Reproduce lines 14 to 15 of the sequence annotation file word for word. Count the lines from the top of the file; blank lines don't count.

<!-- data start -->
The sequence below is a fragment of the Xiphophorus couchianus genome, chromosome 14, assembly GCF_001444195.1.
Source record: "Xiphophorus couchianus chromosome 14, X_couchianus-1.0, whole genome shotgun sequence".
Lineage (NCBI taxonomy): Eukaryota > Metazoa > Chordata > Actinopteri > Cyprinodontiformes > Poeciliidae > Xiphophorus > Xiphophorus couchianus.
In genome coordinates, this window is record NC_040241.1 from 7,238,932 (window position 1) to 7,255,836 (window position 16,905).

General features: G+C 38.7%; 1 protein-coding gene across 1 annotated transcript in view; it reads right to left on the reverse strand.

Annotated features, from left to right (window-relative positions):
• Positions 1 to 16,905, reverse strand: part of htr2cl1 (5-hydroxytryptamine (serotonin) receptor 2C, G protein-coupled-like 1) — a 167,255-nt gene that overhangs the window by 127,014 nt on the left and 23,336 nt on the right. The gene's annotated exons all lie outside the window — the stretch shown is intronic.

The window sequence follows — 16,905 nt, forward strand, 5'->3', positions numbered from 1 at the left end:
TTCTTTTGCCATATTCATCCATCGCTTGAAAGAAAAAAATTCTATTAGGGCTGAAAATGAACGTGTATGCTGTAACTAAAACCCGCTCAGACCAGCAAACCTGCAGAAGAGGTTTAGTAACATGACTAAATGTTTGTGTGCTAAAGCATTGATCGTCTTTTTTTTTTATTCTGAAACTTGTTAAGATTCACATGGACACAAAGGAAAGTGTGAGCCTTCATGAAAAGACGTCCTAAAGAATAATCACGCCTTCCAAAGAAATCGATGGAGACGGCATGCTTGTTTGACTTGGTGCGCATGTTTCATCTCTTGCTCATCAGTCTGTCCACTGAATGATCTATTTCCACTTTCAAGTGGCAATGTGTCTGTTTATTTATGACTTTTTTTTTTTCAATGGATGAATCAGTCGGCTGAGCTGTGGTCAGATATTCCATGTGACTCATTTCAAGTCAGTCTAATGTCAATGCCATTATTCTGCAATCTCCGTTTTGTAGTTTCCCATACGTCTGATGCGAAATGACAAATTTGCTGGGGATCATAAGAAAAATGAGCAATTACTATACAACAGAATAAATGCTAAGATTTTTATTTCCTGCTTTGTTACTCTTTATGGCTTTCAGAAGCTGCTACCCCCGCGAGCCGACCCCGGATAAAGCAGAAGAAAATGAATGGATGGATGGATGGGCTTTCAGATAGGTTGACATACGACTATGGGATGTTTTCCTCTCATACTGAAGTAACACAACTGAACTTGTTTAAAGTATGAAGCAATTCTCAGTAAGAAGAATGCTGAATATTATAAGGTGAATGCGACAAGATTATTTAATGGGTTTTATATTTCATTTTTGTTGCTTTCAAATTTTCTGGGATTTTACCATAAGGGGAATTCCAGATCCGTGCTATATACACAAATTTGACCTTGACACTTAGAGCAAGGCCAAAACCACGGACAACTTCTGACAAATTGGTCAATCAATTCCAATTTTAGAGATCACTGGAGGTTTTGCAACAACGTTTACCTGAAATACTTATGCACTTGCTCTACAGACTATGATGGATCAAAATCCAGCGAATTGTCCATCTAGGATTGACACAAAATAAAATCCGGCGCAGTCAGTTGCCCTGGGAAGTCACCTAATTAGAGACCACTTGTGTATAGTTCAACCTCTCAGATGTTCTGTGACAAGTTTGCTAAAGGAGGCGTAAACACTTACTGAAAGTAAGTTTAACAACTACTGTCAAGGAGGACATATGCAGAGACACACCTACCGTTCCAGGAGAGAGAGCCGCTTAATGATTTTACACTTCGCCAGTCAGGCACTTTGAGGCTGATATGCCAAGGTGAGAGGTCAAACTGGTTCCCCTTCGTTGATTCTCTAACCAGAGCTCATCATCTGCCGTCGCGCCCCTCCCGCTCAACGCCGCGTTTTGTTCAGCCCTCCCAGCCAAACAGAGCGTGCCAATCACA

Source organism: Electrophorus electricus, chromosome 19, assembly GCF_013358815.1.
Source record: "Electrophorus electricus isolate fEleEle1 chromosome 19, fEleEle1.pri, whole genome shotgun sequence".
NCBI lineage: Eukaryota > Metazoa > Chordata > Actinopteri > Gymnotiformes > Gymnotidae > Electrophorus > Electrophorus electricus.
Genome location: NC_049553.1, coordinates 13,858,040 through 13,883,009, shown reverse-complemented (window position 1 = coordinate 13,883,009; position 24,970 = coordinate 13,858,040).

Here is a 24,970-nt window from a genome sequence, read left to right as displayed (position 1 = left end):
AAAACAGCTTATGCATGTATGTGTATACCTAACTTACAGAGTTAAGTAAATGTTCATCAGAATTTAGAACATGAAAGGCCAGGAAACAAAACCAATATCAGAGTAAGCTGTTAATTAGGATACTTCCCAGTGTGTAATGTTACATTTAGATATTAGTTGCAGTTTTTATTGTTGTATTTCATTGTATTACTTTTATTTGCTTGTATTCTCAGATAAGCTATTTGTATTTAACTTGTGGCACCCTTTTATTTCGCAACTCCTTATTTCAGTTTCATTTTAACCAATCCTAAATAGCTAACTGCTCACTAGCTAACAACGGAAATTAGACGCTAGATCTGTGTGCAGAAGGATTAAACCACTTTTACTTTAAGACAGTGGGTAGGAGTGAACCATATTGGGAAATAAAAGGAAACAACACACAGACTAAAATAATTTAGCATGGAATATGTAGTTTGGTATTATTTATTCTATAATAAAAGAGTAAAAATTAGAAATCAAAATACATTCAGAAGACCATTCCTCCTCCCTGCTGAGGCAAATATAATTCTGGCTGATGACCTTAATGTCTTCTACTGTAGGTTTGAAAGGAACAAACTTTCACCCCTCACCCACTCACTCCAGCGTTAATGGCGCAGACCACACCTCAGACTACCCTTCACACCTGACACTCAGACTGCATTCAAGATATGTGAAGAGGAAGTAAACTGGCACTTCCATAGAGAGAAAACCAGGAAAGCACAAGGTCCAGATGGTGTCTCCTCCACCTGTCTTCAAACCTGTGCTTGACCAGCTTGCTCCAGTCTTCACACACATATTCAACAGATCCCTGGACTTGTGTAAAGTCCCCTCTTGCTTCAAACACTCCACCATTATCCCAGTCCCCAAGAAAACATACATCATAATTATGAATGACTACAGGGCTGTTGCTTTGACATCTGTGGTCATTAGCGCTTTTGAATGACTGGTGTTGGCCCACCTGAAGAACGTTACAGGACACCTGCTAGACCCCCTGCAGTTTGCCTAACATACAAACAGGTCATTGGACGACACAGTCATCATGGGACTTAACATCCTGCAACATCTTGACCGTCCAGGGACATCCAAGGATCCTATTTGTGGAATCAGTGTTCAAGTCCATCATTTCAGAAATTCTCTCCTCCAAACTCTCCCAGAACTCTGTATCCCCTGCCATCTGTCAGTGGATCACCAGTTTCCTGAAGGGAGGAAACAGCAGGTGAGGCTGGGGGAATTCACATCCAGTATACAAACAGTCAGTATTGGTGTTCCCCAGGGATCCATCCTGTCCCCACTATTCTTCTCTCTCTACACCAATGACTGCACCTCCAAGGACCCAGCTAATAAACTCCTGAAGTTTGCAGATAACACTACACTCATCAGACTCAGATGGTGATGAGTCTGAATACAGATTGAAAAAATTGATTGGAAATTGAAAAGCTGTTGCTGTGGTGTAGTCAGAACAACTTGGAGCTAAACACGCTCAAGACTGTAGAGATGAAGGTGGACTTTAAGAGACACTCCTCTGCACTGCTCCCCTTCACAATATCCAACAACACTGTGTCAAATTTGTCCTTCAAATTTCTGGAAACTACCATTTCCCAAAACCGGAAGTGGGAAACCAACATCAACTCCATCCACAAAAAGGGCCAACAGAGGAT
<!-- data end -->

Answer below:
Here is a 24,970-nt window from a genome sequence, read left to right as displayed (position 1 = left end):
AAAACAGCTTATGCATGTATGTGTATACCTAACTTACAGAGTTAAGTAAATGTTCATCAGAATTTAGAACATGAAAGGCCAGGAAACAAAACCAATATCAGAGTAAGCTGTTAATTAGGATACTTCCCAGTGTGTAATGTTACATTTAGATATTAGTTGCAGTTTTTATTGTTGTATTTCATTGTATTACTTTTATTTGCTTGTATTCTCAGATAAGCTATTTGTATTTAACTTGTGGCACCCTTTTATTTCGCAACTCCTTATTTCAGTTTCATTTTAACCAATCCTAAATAGCTAACTGCTCACTAGCTAACAACGGAAATTAGACGCTAGATCTGTGTGCAGAAGGATTAAACCACTTTTACTTTAAGACAGTGGGTAGGAGTGAACCATATTGGGAAATAAAAGGAAACAACACACAGACTAAAATAATTTAGCATGGAATATGTAGTTTGGTATTATTTATTCTATAATAAAAGAGTAAAAATTAGAAATCAAAATACATTCAGAAGACCATTCCTCCTCCCTGCTGAGGCAAATATAATTCTGGCTGATGACCTTAATGTCTTCTACTGTAGGTTTGAAAGGAACAAACTTTCACCCCTCACCCACTCACTCCAGCGTTAATGGCGCAGACCACACCTCAGACTACCCTTCACACCTGACACTCAGACTGCATTCAAGATATGTGAAGAGGAAGTAAACTGGCACTTCCATAGAGAGAAAACCAGGAAAGCACAAGGTCCAGATGGTGTCTCCTCCACCTGTCTTCAAACCTGTGCTTGACCAGCTTGCTCCAGTCTTCACACACATATTCAACAGATCCCTGGACTTGTGTAAAGTCCCCTCTTGCTTCAAACACTCCACCATTATCCCAGTCCCCAAGAAAACATACATCATAATTATGAATGACTACAGGGCTGTTGCTTTGACATCTGTGGTCATTAGCGCTTTTGAATGACTGGTGTTGGCCCACCTGAAGAACGTTACAGGACACCTGCTAGACCCCCTGCAGTTTGCCTAACATACAAACAGGTCATTGGACGACACAGTCATCATGGGACTTAACATCCTGCAACATCTTGACCGTCCAGGGACATCCAAGGATCCTATTTGTGGAATCAGTGTTCAAGTCCATCATTTCAGAAATTCTCTCCTCCAAACTCTCCCAGAACTCTGTATCCCCTGCCATCTGTCAGTGGATCACCAGTTTCCTGAAGGGAGGAAACAGCAGGTGAGGCTGGGGGAATTCACATCCAGTATACAAACAGTCAGTATTGGTGTTCCCCAGGGATCCATCCTGTCCCCACTATTCTTCTCTCTCTACACCAATGACTGCACCTCCAAGGACCCAGCTAATAAACTCCTGAAGTTTGCAGATAACACTACACTCATCAGACTCAGATGGTGATGAGTCTGAATACAGATTGAAAAAATTGATTGGAAATTGAAAAGCTGTTGCTGTGGTGTAGTCAGAACAACTTGGAGCTAAACACGCTCAAGACTGTAGAGATGAAGGTGGACTTTAAGAGACACTCCTCTGCACTGCTCCCCTTCACAATATCCAACAACACTGTGTCAAATTTGTCCTTCAAATTTCTGGAAACTACCATTTCCCAAAACCGGAAGTGGGAAACCAACATCAACTCCATCCACAAAAAGGGCCAACAGAGGAT